Earlier today, we reported that Didi was in the process of acquiring 99, a ridesharing company in Brazil, and now the two companies have confirmed the deal as part of Didi’s plans to expand its service into Latin America.
Terms of the deal were not disclosed — we are asking — but earlier today we noted that Didi was effectively putting in $900 million — $600 million to buy out investors, plus an additional $300 million of further investment into the business and its expansion plans — effectively giving the company a valuation of $1 billion (after you add in Didi’s original $100 million investment in 99 in January of last year).
The deal gives Didi — through its partnerships with other companies like Grab and Lyft, franchises such as in Taiwan, and through its direct ownership of services in China — coverage in 1,000 cities, touching more than 60 percent of the world’s population. It says it currently has 450 million users of the Didi app.
“The success that founders and team of 99 have achieved in Brazil embody the very spirit of entrepreneurship and innovation in the LatAm region,” said Chen Wei, Founder and CEO of DiDi, in a statement. “Building on the deep trust between our two teams, this new level of integration will bring to the region more convenient, value-added mobility services.
“Globalization is a top strategic priority for DiDi. With enhanced investments in AI capabilities and smart transportation solutions, we will continue to advance the transformation of global transportation and automotive industries through diversified international operations and partnerships,” he added.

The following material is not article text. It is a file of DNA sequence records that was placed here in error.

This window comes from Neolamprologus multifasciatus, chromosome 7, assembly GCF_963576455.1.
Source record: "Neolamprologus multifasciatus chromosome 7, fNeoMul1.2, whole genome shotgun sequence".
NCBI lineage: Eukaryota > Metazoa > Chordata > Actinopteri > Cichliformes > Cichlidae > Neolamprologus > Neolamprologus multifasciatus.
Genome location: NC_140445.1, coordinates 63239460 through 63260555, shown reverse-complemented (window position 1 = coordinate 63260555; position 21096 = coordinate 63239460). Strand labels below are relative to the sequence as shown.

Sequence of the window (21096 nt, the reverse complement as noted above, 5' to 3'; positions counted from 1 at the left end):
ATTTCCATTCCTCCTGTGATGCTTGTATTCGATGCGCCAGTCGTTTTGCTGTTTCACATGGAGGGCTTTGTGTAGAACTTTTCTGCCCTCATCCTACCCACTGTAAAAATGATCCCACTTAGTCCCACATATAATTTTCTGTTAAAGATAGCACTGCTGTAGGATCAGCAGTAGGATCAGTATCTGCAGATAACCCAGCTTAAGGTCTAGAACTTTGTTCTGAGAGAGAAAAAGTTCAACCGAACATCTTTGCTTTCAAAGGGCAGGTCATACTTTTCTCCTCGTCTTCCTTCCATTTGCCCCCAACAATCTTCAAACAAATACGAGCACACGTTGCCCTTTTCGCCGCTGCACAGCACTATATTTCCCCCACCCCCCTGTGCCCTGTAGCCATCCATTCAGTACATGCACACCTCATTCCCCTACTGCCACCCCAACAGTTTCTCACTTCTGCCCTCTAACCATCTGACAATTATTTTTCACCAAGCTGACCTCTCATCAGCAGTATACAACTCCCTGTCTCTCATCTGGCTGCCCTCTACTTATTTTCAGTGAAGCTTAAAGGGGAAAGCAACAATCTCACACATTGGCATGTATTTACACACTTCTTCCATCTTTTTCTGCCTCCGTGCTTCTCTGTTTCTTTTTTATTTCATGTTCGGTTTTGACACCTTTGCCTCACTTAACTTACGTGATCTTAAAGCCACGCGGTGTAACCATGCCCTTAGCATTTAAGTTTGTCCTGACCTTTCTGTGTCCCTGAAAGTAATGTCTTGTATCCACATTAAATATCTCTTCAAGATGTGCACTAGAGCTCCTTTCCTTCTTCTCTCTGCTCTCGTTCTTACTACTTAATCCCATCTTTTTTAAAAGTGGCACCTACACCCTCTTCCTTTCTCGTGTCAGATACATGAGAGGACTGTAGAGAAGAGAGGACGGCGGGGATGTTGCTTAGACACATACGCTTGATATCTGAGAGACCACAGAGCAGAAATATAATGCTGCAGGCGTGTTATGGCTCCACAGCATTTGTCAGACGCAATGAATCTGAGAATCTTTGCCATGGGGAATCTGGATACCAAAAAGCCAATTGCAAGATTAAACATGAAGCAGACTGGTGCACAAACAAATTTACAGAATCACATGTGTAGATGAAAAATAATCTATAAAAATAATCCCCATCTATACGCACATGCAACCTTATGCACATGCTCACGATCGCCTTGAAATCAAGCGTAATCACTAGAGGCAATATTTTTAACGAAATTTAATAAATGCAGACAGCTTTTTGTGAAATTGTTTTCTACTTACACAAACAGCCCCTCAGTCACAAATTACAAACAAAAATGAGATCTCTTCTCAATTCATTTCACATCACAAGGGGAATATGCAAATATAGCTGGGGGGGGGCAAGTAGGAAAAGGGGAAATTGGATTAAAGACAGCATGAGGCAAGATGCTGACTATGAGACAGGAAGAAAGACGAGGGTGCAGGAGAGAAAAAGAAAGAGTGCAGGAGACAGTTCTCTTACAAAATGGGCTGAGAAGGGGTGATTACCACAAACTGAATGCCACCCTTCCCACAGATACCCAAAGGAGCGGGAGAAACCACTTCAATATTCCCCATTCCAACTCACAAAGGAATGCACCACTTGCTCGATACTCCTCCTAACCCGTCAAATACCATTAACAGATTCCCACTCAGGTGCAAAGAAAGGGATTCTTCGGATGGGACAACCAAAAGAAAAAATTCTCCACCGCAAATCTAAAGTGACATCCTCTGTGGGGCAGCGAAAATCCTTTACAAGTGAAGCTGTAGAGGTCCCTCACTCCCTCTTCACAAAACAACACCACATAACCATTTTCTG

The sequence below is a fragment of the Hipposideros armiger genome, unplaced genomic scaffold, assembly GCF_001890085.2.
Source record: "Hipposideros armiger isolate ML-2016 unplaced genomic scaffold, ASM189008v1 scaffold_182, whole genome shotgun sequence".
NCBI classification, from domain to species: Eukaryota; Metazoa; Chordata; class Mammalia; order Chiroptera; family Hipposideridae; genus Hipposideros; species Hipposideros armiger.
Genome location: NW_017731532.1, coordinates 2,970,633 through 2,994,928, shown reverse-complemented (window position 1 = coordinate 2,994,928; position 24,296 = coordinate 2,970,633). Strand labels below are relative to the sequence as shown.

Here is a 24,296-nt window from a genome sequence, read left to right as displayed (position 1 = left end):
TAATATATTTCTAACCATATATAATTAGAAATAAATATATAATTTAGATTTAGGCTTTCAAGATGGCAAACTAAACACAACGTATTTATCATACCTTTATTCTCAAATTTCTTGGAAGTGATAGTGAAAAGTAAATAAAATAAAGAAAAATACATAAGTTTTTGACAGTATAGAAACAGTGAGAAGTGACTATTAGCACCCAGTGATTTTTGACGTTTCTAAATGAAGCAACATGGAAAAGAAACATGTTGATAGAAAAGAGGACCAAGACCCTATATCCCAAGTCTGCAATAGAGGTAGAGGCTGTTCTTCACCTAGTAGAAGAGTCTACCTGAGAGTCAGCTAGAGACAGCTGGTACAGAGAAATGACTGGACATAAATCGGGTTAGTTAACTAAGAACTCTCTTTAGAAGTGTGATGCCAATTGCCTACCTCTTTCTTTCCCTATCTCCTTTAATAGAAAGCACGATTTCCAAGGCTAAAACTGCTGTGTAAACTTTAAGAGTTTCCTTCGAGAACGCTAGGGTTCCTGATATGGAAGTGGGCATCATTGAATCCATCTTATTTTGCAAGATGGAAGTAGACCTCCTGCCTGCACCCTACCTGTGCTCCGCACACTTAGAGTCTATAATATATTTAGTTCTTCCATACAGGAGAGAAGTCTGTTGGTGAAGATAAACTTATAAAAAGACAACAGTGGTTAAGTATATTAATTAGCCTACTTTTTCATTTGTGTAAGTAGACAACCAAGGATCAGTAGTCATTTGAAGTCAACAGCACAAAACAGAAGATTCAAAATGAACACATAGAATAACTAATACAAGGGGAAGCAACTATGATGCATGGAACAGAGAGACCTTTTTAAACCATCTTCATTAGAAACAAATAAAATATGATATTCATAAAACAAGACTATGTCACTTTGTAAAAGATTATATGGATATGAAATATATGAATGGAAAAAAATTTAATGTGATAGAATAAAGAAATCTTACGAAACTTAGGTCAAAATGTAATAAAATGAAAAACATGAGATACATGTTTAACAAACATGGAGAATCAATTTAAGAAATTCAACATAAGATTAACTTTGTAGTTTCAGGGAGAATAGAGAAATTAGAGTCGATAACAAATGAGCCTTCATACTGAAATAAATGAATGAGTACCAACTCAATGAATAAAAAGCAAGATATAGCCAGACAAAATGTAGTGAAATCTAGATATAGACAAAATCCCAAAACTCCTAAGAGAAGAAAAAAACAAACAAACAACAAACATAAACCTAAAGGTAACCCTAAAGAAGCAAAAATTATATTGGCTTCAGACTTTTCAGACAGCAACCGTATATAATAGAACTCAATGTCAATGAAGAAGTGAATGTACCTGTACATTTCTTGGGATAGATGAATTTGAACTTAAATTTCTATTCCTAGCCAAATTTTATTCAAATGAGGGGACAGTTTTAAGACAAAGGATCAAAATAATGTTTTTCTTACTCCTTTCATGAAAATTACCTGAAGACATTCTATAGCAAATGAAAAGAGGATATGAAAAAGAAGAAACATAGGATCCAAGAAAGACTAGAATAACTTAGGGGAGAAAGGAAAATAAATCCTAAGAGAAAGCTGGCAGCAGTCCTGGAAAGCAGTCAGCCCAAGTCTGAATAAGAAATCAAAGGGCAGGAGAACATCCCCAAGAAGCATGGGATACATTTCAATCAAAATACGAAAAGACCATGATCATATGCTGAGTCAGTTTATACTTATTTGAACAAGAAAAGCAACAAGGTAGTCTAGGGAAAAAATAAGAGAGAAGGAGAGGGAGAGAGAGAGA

“We feel privileged to be now a single organization with an even stronger purpose: improve the transportation industry and massively impact the lives of billions of people worldwide,” said Peter Fernandez, CEO of 99, in a statement. “We are confident that being part of Didi Chuxing will vastly enhance our capability to expand our services throughout Brazil to bring critical value to users, drivers and cities.”
This is a significant move also because up to now, Didi has primarily been focused on taking investments in like-minded regional leaders rather than acquiring them outright. Its last major acquisition was buying out Uber in China in 2016, to help consolidate its leadership in that market and wipe out some of the huge (and costly) effort of competing with Uber.
The company is reportedly also now looking to move deeper into bike sharing, reportedly also just today buying a bike-sharing startup in China, Bluegogo. It also invested in another bike startup, Ofo.
We’ll update this story as we learn more.